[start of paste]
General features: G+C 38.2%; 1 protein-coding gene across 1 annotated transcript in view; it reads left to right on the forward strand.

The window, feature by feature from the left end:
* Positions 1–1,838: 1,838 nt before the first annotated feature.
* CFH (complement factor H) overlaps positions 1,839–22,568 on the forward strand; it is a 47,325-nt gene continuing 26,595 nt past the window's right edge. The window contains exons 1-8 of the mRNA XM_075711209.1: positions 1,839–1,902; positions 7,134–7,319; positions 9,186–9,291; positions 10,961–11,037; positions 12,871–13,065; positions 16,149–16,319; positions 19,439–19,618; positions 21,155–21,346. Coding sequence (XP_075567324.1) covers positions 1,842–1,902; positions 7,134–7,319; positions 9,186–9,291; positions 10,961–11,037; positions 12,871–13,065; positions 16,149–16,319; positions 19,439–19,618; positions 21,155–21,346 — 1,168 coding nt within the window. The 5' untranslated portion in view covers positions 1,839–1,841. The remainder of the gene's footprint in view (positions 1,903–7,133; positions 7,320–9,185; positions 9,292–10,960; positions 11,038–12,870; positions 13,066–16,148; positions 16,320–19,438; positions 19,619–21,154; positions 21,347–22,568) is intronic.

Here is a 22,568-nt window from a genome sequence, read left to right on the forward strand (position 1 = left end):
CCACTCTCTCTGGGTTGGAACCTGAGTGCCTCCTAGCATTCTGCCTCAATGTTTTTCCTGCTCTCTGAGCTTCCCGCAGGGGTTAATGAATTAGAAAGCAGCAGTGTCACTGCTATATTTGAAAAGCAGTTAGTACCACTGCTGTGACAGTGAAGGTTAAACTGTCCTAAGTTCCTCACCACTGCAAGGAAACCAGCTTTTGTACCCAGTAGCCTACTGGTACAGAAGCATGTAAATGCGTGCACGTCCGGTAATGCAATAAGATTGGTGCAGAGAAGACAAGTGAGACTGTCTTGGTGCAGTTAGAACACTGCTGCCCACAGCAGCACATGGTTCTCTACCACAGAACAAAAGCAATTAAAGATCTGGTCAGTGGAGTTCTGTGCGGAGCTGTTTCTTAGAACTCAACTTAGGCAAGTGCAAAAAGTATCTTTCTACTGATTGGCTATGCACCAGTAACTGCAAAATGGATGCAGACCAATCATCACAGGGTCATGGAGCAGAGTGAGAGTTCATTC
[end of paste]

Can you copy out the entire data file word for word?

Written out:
General features: G+C 38.2%; 1 protein-coding gene across 1 annotated transcript in view; it reads left to right on the forward strand.

The window, feature by feature from the left end:
* Positions 1–1,838: 1,838 nt before the first annotated feature.
* CFH (complement factor H) overlaps positions 1,839–22,568 on the forward strand; it is a 47,325-nt gene continuing 26,595 nt past the window's right edge. The window contains exons 1-8 of the mRNA XM_075711209.1: positions 1,839–1,902; positions 7,134–7,319; positions 9,186–9,291; positions 10,961–11,037; positions 12,871–13,065; positions 16,149–16,319; positions 19,439–19,618; positions 21,155–21,346. Coding sequence (XP_075567324.1) covers positions 1,842–1,902; positions 7,134–7,319; positions 9,186–9,291; positions 10,961–11,037; positions 12,871–13,065; positions 16,149–16,319; positions 19,439–19,618; positions 21,155–21,346 — 1,168 coding nt within the window. The 5' untranslated portion in view covers positions 1,839–1,841. The remainder of the gene's footprint in view (positions 1,903–7,133; positions 7,320–9,185; positions 9,292–10,960; positions 11,038–12,870; positions 13,066–16,148; positions 16,320–19,438; positions 19,619–21,154; positions 21,347–22,568) is intronic.

Here is a 22,568-nt window from a genome sequence, read left to right on the forward strand (position 1 = left end):
CCACTCTCTCTGGGTTGGAACCTGAGTGCCTCCTAGCATTCTGCCTCAATGTTTTTCCTGCTCTCTGAGCTTCCCGCAGGGGTTAATGAATTAGAAAGCAGCAGTGTCACTGCTATATTTGAAAAGCAGTTAGTACCACTGCTGTGACAGTGAAGGTTAAACTGTCCTAAGTTCCTCACCACTGCAAGGAAACCAGCTTTTGTACCCAGTAGCCTACTGGTACAGAAGCATGTAAATGCGTGCACGTCCGGTAATGCAATAAGATTGGTGCAGAGAAGACAAGTGAGACTGTCTTGGTGCAGTTAGAACACTGCTGCCCACAGCAGCACATGGTTCTCTACCACAGAACAAAAGCAATTAAAGATCTGGTCAGTGGAGTTCTGTGCGGAGCTGTTTCTTAGAACTCAACTTAGGCAAGTGCAAAAAGTATCTTTCTACTGATTGGCTATGCACCAGTAACTGCAAAATGGATGCAGACCAATCATCACAGGGTCATGGAGCAGAGTGAGAGTTCATTC